Constructed in 1856, this is the oldest structure in Troy. The one-and-a-half story center-gable house is constructed of hand-hewn timbers. The corner posts are hand-hewn cottonwood and the windows contain some original hand made glass. Nelson Rodgers, the town’s first blacksmith and postmaster, built this house out of oak, walnut, and pine. A trap door in the floor reveals a secret cave where fugitive slaves were reportedly hidden during Bleeding Kansas Days.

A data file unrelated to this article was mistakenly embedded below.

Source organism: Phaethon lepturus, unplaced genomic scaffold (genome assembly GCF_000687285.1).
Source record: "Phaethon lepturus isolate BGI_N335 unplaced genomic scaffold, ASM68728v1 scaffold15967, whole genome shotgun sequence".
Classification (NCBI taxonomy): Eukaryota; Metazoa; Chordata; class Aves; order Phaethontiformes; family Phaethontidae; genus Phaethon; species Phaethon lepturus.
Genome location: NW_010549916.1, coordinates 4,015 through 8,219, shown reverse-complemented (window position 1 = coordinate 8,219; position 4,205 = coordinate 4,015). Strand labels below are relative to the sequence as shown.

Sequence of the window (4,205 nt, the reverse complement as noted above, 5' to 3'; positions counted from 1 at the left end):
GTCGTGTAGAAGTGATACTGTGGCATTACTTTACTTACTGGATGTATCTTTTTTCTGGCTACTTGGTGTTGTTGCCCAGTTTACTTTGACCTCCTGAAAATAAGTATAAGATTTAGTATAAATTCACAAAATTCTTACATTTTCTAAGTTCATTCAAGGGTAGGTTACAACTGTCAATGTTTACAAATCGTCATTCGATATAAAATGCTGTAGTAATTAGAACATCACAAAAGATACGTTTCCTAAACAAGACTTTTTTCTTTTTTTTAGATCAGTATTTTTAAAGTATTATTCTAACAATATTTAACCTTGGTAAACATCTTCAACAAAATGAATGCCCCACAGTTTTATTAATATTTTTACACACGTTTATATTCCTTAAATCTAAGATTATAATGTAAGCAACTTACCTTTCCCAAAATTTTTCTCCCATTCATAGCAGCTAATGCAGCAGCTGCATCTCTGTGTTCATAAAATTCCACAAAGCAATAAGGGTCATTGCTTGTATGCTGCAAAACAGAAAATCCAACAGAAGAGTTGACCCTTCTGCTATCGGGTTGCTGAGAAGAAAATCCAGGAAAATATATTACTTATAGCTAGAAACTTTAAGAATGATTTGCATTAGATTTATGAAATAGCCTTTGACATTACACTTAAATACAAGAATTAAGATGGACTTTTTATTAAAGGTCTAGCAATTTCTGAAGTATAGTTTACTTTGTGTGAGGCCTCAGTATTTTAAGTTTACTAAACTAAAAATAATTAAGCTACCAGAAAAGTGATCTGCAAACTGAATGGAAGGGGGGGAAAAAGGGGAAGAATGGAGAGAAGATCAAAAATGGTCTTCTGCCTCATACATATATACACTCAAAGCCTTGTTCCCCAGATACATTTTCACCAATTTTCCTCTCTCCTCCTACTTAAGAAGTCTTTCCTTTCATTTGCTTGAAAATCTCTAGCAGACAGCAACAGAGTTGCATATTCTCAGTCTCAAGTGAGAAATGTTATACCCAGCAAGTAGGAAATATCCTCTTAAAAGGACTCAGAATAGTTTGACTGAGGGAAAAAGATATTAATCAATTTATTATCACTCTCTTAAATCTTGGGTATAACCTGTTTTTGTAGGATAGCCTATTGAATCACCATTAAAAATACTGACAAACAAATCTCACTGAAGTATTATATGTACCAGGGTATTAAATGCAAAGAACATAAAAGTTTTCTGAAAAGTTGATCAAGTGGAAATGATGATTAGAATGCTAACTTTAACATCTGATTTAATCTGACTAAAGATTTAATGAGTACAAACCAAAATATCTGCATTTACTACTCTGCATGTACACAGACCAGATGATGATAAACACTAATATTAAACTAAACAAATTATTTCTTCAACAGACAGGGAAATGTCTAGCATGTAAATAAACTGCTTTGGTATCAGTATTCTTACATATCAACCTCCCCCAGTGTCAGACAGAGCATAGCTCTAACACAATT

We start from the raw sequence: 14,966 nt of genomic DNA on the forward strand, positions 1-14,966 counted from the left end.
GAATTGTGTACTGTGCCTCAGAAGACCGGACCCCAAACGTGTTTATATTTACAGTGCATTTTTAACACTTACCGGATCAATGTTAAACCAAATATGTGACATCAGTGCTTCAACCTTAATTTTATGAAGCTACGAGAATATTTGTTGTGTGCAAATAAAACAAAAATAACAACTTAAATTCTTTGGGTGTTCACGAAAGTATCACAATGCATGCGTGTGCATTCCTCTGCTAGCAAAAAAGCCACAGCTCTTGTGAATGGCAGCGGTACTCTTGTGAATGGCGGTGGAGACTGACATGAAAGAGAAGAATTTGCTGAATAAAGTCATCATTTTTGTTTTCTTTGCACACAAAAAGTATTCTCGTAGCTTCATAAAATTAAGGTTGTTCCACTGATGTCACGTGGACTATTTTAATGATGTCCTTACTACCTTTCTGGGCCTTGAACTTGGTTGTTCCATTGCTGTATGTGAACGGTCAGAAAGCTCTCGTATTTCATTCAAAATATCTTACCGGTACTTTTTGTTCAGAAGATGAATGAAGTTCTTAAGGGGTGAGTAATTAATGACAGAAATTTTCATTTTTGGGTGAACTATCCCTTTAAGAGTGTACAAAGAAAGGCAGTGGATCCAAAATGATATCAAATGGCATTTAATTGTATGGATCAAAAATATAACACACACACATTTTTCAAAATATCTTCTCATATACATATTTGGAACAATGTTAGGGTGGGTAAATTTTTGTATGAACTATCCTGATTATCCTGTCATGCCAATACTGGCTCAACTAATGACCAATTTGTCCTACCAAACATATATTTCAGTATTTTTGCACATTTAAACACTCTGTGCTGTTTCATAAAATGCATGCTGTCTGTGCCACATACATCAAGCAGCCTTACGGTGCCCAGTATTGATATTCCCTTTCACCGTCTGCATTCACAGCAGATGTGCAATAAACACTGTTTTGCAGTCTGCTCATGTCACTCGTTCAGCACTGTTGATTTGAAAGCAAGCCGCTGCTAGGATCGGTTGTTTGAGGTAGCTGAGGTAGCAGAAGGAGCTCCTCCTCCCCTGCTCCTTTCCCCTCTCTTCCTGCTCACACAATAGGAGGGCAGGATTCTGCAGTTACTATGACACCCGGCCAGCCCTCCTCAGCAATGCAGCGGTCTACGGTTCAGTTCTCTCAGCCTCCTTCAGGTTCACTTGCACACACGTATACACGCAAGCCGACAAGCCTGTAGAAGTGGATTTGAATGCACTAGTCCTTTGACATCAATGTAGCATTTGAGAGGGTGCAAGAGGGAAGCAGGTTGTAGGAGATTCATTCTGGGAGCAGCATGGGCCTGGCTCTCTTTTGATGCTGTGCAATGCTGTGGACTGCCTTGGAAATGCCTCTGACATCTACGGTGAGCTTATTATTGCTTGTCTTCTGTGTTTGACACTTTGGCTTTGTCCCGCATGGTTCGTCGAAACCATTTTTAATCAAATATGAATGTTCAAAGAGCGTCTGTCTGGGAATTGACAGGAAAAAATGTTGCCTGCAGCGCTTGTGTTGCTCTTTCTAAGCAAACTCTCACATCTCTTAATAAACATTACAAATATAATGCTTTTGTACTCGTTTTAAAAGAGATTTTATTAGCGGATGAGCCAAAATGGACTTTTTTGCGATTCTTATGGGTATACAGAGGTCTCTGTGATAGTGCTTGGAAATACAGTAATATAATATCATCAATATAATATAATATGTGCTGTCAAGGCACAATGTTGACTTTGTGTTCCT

Regional history identifies the house as the first and oldest remaining house in Troy. The house was sold to Sidney Tennant, a prominent lawyer. Abraham Lincoln came to Troy in December 1859. Local legend states he walked down the street to visit his acquaintance, Sidney Tennant.